The Sun Funds, however, argue that they cannot be "trades or businesses" because that would be inconsistent with two Supreme Court decisions -- Higgins v. Commissioner of Internal Revenue, 312 U.S. 212 (1941), and Whipple v. Commissioner of Internal Revenue, 373 U.S. 193 (1963) -- which interpret that phrase. The Sun Funds argue that cases interpreting the phrase "trade or business" as used anywhere in the Internal Revenue Code are binding because Congress intended for that phrase to be a term of art with a consistent meaning across uses. Also, the Sun Funds essentially argue that, by relying on Groetzinger, which stated that it was not cutting back on Higgins, the PBGC's "investment plus" test must be interpreted in a way consistent with Higgins and its progeny. Under Higgins, the Funds contend, they cannot be "trades or businesses."
As to the first argument, we reject the proposition that, apart from the provisions covered by 26 U.S.C. § 414(c), interpretations of other provisions of the Internal Revenue Code are determinative of the issue of whether an entity is a "trade or business" under § 1301(b)(1). Accord United Steelworkers of Am., AFL-CIO & Its Local 4805 v. Harris & Sons Steel Co., 706 F.2d 1289, 1299 (3d Cir. 1983) (explaining that a term used for tax purposes does not have to have the same meaning for purposes of pension fund plan termination insurance). We are particularly convinced this is the case because the Supreme Court has been hesitant to express a uniform definition even within the Code itself. See Groetzinger, 480 U.S. at 27 n.8; see also Carpenters Pension Trust Fund for N. Cal. v. Lundquist, 491 F. App'x 830, 831 (9th Cir. 2012) (rejecting argument that Groetzinger test must be used in interpreting § 1301(b)(1)); Bd. of Trs. of the W. Conference of Teamsters Pension Trust Fund v. Lafrenz, 837 F.2d 892 (9th Cir. 1988) (deciding § 1301(b)(1) case without discussing Groetzinger). Moreover, § 1301(b)(1)'s statement that it must be construed consistently with only certain uses of the phrase in the Code undercuts the Sun Funds' assertion that the phrase must be uniformly interpreted.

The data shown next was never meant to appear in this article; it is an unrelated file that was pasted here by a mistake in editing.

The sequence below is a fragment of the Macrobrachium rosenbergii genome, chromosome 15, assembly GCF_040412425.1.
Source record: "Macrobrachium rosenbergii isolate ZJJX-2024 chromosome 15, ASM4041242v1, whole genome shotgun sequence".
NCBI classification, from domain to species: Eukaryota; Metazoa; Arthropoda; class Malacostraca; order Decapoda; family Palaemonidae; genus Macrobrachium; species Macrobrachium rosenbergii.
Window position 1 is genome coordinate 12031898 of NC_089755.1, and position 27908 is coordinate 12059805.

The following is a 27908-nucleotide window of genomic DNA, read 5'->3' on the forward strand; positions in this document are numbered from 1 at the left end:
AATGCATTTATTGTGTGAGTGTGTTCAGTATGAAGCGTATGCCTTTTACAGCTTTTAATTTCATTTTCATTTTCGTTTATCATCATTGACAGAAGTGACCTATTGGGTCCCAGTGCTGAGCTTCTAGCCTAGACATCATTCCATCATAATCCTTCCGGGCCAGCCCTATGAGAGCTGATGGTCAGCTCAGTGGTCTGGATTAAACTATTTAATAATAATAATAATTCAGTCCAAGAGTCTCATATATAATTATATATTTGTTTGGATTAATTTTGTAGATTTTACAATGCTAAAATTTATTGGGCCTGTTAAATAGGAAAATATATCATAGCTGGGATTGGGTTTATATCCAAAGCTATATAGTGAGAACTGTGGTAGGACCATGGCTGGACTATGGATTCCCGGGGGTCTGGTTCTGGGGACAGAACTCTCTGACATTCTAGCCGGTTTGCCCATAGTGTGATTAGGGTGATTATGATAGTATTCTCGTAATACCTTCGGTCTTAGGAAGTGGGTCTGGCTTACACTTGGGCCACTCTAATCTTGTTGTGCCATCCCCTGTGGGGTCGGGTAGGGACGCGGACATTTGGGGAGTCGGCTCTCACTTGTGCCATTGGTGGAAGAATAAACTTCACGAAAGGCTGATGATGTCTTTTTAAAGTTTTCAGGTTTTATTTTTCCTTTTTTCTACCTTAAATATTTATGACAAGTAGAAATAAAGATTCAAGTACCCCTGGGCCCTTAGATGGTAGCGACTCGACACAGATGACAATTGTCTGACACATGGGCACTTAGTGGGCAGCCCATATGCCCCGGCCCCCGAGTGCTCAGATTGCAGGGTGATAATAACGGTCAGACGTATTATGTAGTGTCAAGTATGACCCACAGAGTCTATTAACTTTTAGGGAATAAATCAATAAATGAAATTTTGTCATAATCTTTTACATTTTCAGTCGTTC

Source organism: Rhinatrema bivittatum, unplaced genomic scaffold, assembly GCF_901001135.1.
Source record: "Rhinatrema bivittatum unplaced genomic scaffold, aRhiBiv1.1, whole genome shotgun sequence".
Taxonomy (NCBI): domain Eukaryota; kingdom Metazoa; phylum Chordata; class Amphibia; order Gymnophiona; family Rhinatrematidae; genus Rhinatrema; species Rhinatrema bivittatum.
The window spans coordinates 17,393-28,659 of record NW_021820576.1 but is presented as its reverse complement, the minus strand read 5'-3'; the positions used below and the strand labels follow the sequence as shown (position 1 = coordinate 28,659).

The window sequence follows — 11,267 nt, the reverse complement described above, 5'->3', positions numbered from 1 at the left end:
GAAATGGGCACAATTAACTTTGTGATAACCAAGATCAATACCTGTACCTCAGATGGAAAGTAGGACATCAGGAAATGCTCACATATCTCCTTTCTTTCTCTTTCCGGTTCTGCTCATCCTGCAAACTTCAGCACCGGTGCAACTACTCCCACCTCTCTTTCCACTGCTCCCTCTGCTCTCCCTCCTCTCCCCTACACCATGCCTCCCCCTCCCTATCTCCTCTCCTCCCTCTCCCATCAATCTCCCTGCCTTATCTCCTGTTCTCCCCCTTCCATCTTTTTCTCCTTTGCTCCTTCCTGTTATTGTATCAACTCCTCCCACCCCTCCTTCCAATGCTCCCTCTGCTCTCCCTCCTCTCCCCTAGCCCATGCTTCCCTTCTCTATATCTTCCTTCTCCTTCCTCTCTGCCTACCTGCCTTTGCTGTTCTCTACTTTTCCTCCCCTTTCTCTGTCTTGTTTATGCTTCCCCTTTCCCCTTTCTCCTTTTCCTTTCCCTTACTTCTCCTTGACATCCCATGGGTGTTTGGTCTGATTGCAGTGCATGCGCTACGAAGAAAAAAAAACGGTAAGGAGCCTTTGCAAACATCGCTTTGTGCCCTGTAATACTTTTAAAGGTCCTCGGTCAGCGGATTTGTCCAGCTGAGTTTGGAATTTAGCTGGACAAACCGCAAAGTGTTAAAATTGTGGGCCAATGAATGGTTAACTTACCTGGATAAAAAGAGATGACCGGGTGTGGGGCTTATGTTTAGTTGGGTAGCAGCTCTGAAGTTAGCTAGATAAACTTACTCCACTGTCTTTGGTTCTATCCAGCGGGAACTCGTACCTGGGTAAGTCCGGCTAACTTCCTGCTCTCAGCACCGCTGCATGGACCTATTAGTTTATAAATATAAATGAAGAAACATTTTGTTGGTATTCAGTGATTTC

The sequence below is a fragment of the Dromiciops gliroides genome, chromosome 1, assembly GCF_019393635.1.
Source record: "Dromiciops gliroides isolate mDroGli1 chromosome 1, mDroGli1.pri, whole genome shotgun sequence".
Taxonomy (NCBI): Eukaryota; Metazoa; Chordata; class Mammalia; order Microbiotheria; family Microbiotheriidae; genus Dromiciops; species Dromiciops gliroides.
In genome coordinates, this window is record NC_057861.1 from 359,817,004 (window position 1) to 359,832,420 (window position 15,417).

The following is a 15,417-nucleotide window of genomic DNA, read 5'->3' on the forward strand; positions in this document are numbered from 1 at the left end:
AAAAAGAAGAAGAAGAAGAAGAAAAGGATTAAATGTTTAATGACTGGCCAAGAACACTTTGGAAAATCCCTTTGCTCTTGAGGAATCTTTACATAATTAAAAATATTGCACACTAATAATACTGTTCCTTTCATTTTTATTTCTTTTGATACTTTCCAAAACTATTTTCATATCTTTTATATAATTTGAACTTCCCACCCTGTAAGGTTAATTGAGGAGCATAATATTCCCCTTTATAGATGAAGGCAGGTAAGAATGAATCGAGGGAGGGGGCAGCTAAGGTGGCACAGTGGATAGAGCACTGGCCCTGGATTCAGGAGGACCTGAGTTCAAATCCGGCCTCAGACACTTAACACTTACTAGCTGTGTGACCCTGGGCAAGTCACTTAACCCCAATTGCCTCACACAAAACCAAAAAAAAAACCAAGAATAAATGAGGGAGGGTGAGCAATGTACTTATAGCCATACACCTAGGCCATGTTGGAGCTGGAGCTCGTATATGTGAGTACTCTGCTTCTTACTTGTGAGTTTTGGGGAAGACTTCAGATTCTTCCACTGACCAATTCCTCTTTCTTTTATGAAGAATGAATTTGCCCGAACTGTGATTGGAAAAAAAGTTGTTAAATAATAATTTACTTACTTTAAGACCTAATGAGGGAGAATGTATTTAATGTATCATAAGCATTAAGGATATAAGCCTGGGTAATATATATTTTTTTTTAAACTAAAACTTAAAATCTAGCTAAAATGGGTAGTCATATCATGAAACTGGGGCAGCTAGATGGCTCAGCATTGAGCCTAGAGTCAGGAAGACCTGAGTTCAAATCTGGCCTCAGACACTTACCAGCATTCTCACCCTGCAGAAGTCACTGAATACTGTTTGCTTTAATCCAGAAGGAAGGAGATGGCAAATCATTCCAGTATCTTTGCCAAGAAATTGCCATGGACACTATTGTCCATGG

As to the second argument, we see no inconsistency with Higgins or Whipple. Those cases were concerned with different issues and did not purport to provide per se rules, much less rules determinative of withdrawal liability under the MPPAA. The premise of the Sun Funds' argument is that Higgins and Whipple mean that entities that make investments, manage those investments, and earn only investment returns cannot be "trades or businesses" for any purpose. That argument is too blunt an instrument. In Higgins, the issue was whether certain claimed expenses were eligible for the deduction the taxpayer sought. The taxpayer, who had extensive investments in real estate, bonds, and stocks, spent a considerable amount of effort and time administratively overseeing his interests. 312 U.S. at 213. The taxpayer hired others to assist him and also rented offices to oversee his investments. Id. He claimed those expenses were deductible under Section 23(a) of the Revenue Act of 1932 as ordinary and necessary expenses paid or incurred in carrying on a "trade or business." Id. at 213-14. The Supreme Court held that those expenses were not incurred while carrying on a "trade or business" and were therefore not deductible. Id. at 217-18.